The child of Mexican-American parents and a first-generation college graduate, Cordova was educated in Denver Public Schools and spent 31 years working in the district. She spent time as a classroom teacher, a principal, chief academic officer and chief schools officer.

During her tenure leading DPS, Cordova led negotiations for the district during a turbulent teacher strike, helped the district weather a “bomb cyclone” snowstorm, budget cuts and reorganizations, and a global pandemic. She made equity front and center.

Board chair Rebecca McClellan said the board wanted a candidate who demonstrates personal and professional leadership success, and deep knowledge of education policy and content. They were especially focused on finding someone with a history of identifying or narrowing achievement gaps. The ideal candidate was someone strongly committed to including a “student-focused philosophy” in all decisions.

“[Cordova’s] extensive experience working in schools and districts, along with her thoughtful and caring approach to addressing the issues facing students and educators, will be a tremendous asset to the state of Colorado,” said McClellan.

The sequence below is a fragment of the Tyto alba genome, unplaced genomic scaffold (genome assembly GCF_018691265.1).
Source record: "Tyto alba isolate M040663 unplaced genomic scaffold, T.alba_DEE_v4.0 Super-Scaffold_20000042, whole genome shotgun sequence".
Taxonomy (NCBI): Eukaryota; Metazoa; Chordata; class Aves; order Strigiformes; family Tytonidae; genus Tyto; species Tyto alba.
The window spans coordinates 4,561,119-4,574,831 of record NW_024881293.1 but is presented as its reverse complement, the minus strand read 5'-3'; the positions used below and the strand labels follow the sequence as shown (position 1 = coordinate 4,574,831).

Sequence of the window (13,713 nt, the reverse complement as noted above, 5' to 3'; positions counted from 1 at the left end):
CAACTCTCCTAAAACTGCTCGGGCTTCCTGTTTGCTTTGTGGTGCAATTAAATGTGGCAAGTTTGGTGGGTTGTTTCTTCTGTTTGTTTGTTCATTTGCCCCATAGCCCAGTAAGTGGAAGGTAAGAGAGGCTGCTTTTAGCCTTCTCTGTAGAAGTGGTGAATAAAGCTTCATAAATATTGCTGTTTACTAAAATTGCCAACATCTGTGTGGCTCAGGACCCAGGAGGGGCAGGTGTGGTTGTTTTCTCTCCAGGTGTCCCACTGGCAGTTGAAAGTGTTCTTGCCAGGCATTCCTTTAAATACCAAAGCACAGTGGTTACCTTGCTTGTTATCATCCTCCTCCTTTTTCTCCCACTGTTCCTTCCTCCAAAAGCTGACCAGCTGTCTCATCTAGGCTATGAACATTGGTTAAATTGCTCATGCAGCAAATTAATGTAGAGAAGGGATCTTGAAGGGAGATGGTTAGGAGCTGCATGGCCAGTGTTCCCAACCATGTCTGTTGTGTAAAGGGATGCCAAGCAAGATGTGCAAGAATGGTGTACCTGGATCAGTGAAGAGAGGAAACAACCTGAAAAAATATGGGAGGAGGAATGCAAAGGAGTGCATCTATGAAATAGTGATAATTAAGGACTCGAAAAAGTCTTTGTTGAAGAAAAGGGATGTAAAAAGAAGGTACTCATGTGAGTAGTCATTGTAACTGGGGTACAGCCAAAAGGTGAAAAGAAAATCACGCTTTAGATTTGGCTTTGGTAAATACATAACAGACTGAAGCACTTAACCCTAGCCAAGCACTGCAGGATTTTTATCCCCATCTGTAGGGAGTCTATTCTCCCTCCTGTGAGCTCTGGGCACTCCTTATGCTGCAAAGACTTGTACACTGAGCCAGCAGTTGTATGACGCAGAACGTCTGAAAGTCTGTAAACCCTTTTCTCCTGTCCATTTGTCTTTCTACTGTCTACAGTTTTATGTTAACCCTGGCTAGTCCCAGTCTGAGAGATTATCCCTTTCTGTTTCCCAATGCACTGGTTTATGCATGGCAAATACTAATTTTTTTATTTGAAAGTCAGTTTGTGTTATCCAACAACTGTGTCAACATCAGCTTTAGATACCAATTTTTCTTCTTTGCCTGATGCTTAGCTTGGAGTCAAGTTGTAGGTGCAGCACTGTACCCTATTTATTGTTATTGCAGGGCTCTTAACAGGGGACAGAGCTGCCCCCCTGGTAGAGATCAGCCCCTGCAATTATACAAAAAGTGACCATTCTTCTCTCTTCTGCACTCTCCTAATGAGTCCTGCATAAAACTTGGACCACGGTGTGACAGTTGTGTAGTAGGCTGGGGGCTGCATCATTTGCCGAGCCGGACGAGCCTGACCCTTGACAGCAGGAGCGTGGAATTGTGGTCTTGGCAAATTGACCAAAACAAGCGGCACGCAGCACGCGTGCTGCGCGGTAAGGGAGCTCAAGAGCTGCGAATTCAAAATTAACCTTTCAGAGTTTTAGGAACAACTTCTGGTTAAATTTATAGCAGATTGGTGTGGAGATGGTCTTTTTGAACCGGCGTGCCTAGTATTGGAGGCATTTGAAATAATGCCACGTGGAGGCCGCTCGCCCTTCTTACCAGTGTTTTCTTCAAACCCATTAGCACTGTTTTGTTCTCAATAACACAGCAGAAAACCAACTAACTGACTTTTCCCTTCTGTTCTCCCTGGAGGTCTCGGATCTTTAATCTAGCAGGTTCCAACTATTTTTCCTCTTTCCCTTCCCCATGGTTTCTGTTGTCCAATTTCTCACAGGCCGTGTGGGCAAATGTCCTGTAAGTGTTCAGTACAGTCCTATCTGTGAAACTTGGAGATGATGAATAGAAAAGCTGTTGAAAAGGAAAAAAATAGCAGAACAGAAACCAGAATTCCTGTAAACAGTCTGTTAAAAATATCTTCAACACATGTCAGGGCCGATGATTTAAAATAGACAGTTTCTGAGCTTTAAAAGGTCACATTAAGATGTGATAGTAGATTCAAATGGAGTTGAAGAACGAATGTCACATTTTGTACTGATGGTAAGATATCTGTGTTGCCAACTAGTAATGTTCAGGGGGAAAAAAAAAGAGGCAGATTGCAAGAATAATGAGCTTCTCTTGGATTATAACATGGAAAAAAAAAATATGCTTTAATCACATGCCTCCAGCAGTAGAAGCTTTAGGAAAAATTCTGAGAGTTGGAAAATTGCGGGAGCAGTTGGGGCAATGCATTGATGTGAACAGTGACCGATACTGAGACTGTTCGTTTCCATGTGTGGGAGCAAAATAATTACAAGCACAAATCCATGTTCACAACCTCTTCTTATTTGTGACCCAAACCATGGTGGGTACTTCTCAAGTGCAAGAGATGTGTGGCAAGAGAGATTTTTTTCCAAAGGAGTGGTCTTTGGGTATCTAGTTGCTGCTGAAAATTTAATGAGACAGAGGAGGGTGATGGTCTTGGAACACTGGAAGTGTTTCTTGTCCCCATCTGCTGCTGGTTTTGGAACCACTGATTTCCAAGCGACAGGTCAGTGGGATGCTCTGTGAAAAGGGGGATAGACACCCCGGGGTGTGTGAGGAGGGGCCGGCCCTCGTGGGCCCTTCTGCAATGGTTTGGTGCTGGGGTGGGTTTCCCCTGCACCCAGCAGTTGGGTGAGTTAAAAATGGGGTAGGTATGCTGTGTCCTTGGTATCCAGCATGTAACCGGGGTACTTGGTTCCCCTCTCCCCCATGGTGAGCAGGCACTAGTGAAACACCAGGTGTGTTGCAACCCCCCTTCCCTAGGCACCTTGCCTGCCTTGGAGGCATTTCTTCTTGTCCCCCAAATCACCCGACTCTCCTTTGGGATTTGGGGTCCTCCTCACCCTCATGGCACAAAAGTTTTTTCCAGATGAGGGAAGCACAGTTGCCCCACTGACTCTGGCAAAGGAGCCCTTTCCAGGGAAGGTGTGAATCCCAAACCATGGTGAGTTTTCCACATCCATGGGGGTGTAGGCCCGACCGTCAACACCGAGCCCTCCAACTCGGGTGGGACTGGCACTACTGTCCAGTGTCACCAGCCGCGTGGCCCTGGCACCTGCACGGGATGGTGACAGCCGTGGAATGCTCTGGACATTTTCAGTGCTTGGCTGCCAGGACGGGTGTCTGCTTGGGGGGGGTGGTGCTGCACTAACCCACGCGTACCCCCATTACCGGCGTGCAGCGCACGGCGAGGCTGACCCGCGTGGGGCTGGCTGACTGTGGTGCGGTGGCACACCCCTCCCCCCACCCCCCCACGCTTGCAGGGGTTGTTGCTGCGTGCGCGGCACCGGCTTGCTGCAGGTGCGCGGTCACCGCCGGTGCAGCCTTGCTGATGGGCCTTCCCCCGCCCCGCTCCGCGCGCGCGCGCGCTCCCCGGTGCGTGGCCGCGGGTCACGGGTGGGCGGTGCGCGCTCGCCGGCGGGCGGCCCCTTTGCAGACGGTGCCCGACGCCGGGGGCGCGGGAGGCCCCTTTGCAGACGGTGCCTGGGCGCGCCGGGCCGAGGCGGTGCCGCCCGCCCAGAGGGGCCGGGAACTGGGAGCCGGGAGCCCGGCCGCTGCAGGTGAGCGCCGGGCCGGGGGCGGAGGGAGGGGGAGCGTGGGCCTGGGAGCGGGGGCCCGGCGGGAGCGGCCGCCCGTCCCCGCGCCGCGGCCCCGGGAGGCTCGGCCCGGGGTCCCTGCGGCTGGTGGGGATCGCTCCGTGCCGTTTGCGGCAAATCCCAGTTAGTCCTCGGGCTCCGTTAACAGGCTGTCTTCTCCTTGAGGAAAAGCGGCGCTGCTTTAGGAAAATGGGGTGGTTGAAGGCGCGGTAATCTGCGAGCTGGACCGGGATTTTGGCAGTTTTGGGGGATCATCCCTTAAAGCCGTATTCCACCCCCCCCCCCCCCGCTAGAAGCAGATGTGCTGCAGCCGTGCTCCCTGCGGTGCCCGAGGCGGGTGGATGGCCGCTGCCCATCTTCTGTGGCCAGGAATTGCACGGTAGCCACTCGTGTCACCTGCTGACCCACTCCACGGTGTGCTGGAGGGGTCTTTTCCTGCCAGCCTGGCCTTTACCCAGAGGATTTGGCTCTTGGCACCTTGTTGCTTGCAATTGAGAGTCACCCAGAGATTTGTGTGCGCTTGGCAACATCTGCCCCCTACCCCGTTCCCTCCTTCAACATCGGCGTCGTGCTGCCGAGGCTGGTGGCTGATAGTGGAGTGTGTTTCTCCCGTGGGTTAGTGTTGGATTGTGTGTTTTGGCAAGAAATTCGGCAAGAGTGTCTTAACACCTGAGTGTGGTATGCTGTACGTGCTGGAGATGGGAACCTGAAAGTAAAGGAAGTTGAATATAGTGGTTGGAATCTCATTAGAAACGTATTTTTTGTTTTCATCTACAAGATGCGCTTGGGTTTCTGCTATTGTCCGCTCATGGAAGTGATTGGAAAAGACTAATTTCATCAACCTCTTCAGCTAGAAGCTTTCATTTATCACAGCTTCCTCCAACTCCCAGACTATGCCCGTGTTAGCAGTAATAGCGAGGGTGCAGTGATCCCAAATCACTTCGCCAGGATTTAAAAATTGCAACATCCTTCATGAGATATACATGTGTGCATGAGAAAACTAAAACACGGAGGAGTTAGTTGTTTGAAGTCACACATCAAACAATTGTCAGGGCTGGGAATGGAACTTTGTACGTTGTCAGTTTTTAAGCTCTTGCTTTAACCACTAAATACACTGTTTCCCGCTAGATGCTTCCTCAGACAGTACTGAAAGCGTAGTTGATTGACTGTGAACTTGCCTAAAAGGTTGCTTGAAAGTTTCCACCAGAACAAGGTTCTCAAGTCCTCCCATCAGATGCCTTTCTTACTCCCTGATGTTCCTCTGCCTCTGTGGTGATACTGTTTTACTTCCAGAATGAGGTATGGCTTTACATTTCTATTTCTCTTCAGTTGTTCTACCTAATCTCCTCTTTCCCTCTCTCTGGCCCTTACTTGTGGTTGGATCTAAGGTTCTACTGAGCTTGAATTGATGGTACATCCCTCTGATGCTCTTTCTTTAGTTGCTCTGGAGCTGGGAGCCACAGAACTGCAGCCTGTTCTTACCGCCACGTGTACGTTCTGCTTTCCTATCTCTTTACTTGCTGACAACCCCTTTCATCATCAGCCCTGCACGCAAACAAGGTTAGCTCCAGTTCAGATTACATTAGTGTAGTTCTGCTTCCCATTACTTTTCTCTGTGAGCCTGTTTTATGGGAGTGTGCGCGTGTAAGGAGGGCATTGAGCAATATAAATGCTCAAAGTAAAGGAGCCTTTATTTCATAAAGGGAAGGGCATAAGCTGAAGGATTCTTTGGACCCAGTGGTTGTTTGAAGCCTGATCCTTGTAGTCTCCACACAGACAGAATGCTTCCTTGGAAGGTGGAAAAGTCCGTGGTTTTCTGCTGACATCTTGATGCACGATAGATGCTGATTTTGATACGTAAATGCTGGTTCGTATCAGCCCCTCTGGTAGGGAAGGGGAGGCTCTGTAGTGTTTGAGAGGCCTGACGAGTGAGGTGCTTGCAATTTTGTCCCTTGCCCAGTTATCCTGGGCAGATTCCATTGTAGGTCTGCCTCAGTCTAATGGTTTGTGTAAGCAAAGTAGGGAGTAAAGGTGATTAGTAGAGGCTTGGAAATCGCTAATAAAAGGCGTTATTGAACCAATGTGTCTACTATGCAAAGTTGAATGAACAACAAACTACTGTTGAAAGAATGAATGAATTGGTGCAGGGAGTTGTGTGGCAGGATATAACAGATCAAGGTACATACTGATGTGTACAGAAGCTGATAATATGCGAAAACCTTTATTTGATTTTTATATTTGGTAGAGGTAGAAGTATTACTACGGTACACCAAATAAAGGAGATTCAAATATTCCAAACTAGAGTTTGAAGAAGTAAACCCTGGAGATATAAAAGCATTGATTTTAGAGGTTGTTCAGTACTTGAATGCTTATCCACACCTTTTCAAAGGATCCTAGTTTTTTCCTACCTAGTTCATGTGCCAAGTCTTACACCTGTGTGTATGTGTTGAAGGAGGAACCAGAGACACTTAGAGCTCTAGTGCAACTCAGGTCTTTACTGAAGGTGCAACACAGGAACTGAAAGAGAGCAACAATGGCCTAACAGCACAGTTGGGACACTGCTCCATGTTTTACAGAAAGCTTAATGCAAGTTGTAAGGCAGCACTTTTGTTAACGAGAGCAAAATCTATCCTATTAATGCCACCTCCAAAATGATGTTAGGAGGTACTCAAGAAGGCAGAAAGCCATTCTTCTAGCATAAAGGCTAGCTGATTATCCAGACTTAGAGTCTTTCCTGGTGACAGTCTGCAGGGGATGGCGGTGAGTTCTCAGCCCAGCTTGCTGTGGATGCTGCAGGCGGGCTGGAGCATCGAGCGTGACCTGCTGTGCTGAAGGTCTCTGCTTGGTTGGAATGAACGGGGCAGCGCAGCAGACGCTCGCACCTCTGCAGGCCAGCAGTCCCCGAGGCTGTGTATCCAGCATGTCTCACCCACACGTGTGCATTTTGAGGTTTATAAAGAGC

School districts in Colorado are in charge of their own curriculum and manage their own budgets. But the school board and commissioner play oversight roles for all 178 districts in the state. 

The new commissioner will continue to monitor the school districts’ post-pandemic recovery, including the statewide teacher shortage. She will also continue efforts to expand career and technical opportunities for students and supervise teacher licensure and grant programs.

As commissioner, Cordova will take over the state’s accountability system, which measures academic progress and outcomes and places struggling districts and schools on improvement plans. That will include monitoring a state-ordered reorganization of the Commerce-City based Adams 14 school district. The district has battled persistently low-test scores for more than a decade and was wracked with turnover and multiple superintendents. Those issues could result in boundary changes or a new way of governing or managing the district.

When outgoing commissioner Anthes announced her departure, she said the pandemic took a toll and that it was the right time for new leadership. She held several executive positions at the department prior to becoming commissioner.